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Room for a view: Duplex crushed

Browne’s Addition garden being restored

People who support historic preservation aren’t typically cheering when homes are torn down. Sometimes, they protest.

But preservation advocates and neighbors applauded – and participated in – the demolition of a Browne’s Addition duplex Saturday, a project that clears the way for the restoration of part of the garden and grounds of the 120-year-old E.J. Roberts Mansion.

“I have so looked forward to this day – for 28 years,” said Mary Moltke, who bought the mansion in 1981 and has renovated it as a bed and breakfast.

Moltke told the crowd gathered at the corner of First Avenue and Cannon Street that ever since she purchased the mansion, she’d tried to sell or convert or even give away the boxy, beige duplex next door.

“I even thought an arsonist might be a good idea,” she joked.

With the theme from “2001: A Space Odyssey” playing, she hurled a historic street brick through a window, and the demolition began.

Moltke and the Spokane Preservation Advocates turned it into a party, with music and faux protesters carrying such signs as “Down with Urban Blight.” The SPA had auctioned off some of the premium destructive roles at a fundraiser. Pat O’Neil paid $450 for the prime prize, the chance to operate the enormous excavator parked on the duplex’s lawn.

“We think it’s really important to preserve these buildings that make up the history of a city,” said O’Neil, a mechanical engineer who moved with his family from Seattle to Spokane a couple of years ago.

He said he’d never operated heavy machinery.

“I’ve driven a Bobcat,” he said. “That’s about it, and that was pretty fun. I think any guy would like to have the chance to do something like this.”

A representative of the demolition company, MoMike Demolition and Salvage, gave O’Neil a brief tutorial, and he was off. Slowly and uncertainly, he raised the excavator’s claw above the corner of the roof and opened it wide. He sat it on the roof and closed the claw, tearing off the first hunk of roof to a big round of applause.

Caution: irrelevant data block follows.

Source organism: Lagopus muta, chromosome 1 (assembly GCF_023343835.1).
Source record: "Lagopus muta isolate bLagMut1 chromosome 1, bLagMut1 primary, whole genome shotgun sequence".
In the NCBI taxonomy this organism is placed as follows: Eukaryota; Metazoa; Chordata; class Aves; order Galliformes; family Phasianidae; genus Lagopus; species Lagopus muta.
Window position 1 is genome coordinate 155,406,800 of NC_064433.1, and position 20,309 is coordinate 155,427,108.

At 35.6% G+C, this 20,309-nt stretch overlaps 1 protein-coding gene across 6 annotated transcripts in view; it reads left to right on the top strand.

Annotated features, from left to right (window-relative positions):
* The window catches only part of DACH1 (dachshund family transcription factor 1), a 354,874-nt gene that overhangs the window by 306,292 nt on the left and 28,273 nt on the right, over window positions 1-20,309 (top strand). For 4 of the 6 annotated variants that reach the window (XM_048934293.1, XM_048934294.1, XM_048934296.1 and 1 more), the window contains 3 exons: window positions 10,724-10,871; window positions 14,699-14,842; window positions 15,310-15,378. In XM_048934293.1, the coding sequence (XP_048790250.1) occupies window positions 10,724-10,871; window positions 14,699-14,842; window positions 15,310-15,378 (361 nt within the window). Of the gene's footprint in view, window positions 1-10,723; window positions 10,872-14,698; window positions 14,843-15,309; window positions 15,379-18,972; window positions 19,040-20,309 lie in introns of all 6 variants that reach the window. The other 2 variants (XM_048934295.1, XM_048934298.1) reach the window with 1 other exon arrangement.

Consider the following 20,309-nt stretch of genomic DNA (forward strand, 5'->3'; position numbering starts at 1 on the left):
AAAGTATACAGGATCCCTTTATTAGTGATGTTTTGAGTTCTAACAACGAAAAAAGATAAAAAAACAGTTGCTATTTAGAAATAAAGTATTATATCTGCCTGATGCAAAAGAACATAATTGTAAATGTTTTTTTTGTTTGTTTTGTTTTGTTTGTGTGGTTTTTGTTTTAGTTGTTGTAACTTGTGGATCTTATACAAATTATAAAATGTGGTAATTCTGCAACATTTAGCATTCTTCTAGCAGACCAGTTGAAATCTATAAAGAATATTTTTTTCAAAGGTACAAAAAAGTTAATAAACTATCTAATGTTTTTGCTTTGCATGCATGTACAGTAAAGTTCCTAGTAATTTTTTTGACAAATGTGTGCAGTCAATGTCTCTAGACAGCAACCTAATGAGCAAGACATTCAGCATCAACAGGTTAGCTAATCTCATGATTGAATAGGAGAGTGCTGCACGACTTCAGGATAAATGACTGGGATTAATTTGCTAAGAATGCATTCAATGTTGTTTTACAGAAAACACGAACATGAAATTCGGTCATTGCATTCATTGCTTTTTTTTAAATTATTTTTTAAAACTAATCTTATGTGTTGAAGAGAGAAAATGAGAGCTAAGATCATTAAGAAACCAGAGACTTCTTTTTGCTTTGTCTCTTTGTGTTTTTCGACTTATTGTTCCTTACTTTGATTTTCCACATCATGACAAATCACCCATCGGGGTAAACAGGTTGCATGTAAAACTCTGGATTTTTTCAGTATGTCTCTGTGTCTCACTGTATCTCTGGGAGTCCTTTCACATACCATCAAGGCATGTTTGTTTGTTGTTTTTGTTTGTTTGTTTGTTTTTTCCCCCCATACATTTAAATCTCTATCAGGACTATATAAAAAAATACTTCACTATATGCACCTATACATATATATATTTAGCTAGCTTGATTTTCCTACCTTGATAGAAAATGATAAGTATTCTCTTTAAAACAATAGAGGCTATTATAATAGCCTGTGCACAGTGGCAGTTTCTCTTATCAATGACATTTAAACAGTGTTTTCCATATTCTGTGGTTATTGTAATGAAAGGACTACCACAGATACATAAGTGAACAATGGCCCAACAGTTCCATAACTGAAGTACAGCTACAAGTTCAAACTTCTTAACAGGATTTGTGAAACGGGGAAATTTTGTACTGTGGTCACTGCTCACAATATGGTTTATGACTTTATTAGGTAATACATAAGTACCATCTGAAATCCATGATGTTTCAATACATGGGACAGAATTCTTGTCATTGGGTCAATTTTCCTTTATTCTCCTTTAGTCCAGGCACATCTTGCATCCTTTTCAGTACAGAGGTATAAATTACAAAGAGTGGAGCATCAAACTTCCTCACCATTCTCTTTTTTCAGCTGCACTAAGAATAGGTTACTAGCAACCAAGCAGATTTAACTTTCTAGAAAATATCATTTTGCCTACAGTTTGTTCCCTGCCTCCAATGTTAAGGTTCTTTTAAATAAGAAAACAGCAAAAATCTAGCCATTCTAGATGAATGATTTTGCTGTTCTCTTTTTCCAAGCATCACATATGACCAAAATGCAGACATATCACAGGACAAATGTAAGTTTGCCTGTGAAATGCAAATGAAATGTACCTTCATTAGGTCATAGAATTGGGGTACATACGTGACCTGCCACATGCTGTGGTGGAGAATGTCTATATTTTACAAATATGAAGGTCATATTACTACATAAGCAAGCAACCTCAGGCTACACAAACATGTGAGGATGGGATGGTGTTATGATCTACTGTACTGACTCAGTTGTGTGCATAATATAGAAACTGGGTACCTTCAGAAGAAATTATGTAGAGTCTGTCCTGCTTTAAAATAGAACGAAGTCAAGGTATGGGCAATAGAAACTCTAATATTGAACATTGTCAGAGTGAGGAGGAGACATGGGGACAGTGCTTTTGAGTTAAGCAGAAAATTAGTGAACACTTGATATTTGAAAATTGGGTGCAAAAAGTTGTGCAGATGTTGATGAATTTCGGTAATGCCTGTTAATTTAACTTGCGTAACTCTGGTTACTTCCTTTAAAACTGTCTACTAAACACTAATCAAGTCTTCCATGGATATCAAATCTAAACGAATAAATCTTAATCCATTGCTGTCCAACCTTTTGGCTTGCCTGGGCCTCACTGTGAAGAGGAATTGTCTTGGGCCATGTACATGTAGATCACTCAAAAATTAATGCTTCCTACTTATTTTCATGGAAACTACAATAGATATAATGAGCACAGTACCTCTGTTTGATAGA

Then he took a second bite, the wood creaking and cracking as a larger hole opened. Then came part of a wall, and next the heavy claw dove through the roof and roamed around inside like a drunken tyrannosaur.

Soon – while the stereo played “Another One Bites the Dust” – O’Neil was wielding the claw like a club, swinging it through a wall sideways. Eventually, the demolition pros took over, and less than an hour after the ceremony began, the first clear view of the mansion’s west side in decades emerged.

“I did the best I could,” O’Neil said. “It was fun.”

The restoration of the grounds is the latest step in Moltke’s long-standing work on the mansion. She’s proceeded one room at a time, and she said her plans for the garden, which include a wrought-iron fence, walking paths and perhaps a fountain, were developed more than 20 years ago. Next, she plans to open a catering service and restaurant.

Moltke announced the building’s demolition in huge letters on the side of the duplex itself – painting “Bye Bye Blight” on the front, with the time and date of the destruction. She said she gave the tenants several months to find another place to live; among other neighbors the demolition was immediately popular, she said.

“I just had a lot of congratulatory calls, people coming to the door and asking, ‘Is it really true? Is it really going away?’ ” Moltke said. “I think it’s been pretty much a neighborhood consensus that it will help the historic integrity of the neighborhood to have it returned to the original grounds.”

Much of the material inside the demolished duplex was removed to be recycled or reused, including hardwood flooring, copper pipe and cabinets.

Among those in attendance Saturday was Bill Roberts, the grandson of E.J. Roberts. Bill Roberts lived in the mansion as a teenager with his family during the 1930s, and he’s provided some help to Moltke as she’s restored the place. Now 93, he said he’s excited to see the return of a lawn and garden on the mansion’s west side.

“I love to visualize it that way,” he said. “I’m happy to see the removal of the duplex.”